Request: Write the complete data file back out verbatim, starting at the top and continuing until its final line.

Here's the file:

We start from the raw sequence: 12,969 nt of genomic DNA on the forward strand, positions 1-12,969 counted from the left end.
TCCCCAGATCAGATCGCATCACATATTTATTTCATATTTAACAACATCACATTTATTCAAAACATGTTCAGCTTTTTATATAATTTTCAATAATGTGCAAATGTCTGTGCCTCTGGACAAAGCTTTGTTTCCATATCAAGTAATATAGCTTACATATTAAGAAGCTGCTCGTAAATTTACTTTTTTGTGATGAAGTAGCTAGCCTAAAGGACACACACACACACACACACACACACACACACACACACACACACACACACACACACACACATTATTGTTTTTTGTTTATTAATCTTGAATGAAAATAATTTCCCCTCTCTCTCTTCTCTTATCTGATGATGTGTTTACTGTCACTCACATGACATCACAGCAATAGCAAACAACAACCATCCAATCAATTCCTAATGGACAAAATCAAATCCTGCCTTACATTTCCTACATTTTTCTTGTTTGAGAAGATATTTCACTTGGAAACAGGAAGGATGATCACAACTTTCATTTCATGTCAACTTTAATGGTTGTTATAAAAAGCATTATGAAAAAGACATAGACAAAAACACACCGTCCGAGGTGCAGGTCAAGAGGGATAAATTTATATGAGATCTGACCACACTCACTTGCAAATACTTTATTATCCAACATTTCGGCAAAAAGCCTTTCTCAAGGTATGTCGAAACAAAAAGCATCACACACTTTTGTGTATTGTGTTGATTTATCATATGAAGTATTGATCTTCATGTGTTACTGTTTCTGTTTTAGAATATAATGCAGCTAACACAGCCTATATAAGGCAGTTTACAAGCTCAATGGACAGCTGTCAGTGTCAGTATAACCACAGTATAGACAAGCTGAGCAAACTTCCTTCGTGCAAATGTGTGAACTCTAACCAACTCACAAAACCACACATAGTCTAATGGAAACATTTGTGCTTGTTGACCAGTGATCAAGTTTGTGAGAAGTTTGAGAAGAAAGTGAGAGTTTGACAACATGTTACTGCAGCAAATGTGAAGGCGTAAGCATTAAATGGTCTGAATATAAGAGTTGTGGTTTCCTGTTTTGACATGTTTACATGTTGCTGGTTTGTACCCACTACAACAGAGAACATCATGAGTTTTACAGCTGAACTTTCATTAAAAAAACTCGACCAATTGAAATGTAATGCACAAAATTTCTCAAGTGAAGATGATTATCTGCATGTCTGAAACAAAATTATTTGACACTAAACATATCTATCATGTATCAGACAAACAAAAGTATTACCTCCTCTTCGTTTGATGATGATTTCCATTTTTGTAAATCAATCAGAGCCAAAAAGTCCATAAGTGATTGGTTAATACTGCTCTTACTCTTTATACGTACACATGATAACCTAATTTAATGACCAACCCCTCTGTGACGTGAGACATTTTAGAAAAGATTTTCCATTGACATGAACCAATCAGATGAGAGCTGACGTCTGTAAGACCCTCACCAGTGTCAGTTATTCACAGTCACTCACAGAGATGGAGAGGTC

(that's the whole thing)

We start from the raw sequence: 12,969 nt of genomic DNA on the forward strand, positions 1-12,969 counted from the left end.
TCCCCAGATCAGATCGCATCACATATTTATTTCATATTTAACAACATCACATTTATTCAAAACATGTTCAGCTTTTTATATAATTTTCAATAATGTGCAAATGTCTGTGCCTCTGGACAAAGCTTTGTTTCCATATCAAGTAATATAGCTTACATATTAAGAAGCTGCTCGTAAATTTACTTTTTTGTGATGAAGTAGCTAGCCTAAAGGACACACACACACACACACACACACACACACACACACACACACACACACACACACACACACATTATTGTTTTTTGTTTATTAATCTTGAATGAAAATAATTTCCCCTCTCTCTCTTCTCTTATCTGATGATGTGTTTACTGTCACTCACATGACATCACAGCAATAGCAAACAACAACCATCCAATCAATTCCTAATGGACAAAATCAAATCCTGCCTTACATTTCCTACATTTTTCTTGTTTGAGAAGATATTTCACTTGGAAACAGGAAGGATGATCACAACTTTCATTTCATGTCAACTTTAATGGTTGTTATAAAAAGCATTATGAAAAAGACATAGACAAAAACACACCGTCCGAGGTGCAGGTCAAGAGGGATAAATTTATATGAGATCTGACCACACTCACTTGCAAATACTTTATTATCCAACATTTCGGCAAAAAGCCTTTCTCAAGGTATGTCGAAACAAAAAGCATCACACACTTTTGTGTATTGTGTTGATTTATCATATGAAGTATTGATCTTCATGTGTTACTGTTTCTGTTTTAGAATATAATGCAGCTAACACAGCCTATATAAGGCAGTTTACAAGCTCAATGGACAGCTGTCAGTGTCAGTATAACCACAGTATAGACAAGCTGAGCAAACTTCCTTCGTGCAAATGTGTGAACTCTAACCAACTCACAAAACCACACATAGTCTAATGGAAACATTTGTGCTTGTTGACCAGTGATCAAGTTTGTGAGAAGTTTGAGAAGAAAGTGAGAGTTTGACAACATGTTACTGCAGCAAATGTGAAGGCGTAAGCATTAAATGGTCTGAATATAAGAGTTGTGGTTTCCTGTTTTGACATGTTTACATGTTGCTGGTTTGTACCCACTACAACAGAGAACATCATGAGTTTTACAGCTGAACTTTCATTAAAAAAACTCGACCAATTGAAATGTAATGCACAAAATTTCTCAAGTGAAGATGATTATCTGCATGTCTGAAACAAAATTATTTGACACTAAACATATCTATCATGTATCAGACAAACAAAAGTATTACCTCCTCTTCGTTTGATGATGATTTCCATTTTTGTAAATCAATCAGAGCCAAAAAGTCCATAAGTGATTGGTTAATACTGCTCTTACTCTTTATACGTACACATGATAACCTAATTTAATGACCAACCCCTCTGTGACGTGAGACATTTTAGAAAAGATTTTCCATTGACATGAACCAATCAGATGAGAGCTGACGTCTGTAAGACCCTCACCAGTGTCAGTTATTCACAGTCACTCACAGAGATGGAGAGGTC